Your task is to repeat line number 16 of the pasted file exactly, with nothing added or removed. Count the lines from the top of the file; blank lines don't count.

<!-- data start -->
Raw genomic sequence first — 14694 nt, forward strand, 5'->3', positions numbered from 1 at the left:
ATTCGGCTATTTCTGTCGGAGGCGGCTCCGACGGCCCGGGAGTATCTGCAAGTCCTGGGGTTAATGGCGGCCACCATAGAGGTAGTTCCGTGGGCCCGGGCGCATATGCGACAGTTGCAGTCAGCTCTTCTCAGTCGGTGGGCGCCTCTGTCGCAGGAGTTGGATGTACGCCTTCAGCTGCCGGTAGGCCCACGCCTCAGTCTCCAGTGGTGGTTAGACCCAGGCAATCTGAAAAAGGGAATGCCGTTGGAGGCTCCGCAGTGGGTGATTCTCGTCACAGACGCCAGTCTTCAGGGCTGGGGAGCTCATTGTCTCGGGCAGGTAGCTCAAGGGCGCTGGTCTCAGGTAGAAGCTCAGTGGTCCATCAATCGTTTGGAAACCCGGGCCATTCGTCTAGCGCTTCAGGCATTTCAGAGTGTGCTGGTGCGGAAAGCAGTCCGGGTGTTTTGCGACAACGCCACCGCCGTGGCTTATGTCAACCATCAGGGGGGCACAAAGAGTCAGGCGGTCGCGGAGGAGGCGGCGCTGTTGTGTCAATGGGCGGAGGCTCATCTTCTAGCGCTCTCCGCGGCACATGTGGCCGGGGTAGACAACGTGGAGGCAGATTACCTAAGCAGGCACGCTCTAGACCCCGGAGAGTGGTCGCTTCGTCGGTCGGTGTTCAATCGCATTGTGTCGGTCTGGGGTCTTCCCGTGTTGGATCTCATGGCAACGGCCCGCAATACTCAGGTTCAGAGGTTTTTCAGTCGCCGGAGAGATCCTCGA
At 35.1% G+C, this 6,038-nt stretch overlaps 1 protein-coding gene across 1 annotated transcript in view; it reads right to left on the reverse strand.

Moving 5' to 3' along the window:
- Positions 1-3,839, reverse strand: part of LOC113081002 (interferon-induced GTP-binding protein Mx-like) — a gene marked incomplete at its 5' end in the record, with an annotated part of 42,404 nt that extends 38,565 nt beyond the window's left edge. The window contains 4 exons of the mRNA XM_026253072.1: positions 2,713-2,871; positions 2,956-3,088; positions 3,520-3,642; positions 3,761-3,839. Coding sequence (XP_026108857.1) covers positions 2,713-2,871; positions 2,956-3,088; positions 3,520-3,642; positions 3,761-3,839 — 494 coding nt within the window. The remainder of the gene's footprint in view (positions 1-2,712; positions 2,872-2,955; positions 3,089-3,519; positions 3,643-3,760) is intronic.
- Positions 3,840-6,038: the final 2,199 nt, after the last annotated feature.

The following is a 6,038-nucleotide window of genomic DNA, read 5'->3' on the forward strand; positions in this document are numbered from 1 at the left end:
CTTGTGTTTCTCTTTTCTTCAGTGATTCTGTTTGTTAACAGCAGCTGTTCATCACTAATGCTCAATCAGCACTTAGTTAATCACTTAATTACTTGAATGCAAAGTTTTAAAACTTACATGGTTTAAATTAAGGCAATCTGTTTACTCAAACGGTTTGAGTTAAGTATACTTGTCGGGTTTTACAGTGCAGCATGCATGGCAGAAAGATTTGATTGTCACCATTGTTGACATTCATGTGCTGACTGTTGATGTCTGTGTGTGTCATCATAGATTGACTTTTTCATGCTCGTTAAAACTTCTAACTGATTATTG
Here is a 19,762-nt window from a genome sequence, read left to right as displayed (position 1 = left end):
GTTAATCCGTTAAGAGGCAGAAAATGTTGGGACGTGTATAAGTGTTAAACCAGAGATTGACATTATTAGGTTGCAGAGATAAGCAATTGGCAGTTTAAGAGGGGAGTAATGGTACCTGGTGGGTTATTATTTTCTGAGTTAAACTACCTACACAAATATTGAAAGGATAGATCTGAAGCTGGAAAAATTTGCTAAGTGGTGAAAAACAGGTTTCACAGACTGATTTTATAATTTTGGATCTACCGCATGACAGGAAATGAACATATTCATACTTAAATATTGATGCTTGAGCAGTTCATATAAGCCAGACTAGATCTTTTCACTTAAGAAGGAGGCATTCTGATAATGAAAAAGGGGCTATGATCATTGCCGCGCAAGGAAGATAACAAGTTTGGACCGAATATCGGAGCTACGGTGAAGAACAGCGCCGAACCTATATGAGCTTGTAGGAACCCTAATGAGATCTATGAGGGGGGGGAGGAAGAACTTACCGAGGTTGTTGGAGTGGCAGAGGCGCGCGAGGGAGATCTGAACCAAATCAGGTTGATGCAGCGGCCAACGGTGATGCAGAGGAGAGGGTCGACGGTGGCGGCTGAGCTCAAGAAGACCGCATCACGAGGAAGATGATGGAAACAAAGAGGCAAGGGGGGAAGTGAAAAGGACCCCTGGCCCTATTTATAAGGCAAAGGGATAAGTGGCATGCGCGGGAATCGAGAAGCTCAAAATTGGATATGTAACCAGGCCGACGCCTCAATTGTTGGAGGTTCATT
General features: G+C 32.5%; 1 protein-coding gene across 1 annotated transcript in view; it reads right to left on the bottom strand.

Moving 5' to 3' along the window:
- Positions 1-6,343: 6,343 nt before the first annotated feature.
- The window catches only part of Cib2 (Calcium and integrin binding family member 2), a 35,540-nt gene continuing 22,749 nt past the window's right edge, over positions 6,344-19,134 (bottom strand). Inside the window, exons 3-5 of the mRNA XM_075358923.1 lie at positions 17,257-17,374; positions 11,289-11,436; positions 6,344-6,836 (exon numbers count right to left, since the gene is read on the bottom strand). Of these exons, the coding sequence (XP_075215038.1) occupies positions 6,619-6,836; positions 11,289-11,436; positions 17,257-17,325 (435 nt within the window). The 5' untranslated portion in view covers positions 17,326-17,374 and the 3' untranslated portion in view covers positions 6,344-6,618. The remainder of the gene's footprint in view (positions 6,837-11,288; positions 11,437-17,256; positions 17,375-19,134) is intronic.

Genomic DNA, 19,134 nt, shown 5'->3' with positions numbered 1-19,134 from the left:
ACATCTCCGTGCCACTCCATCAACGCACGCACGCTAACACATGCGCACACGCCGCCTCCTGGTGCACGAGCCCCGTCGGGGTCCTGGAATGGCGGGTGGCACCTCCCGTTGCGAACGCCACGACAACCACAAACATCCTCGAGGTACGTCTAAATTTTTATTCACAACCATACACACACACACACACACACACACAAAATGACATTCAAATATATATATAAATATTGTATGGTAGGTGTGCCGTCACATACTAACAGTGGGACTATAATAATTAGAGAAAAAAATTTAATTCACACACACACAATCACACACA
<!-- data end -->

ACATCTCCGTGCCACTCCATCAACGCACGCACGCTAACACATGCGCACACGCCGCCTCCTGGTGCACGAGCCCCGTCGGGGTCCTGGAATGGCGGGTGGCACCTCCCGTTGCGAACGCCACGACAACCACAAACATCCTCGAGGTACGTCTAAATTTTTATTCACAACCATACACACACACACACACACACACACAAAATGACATTCAAATATATATATAAATATTGTATGGTAGGTGTGCCGTCACATACTAACAGTGGGACTATAATAATTAGAGAAAAAAATTTAATTCACACACACACAATCACACACA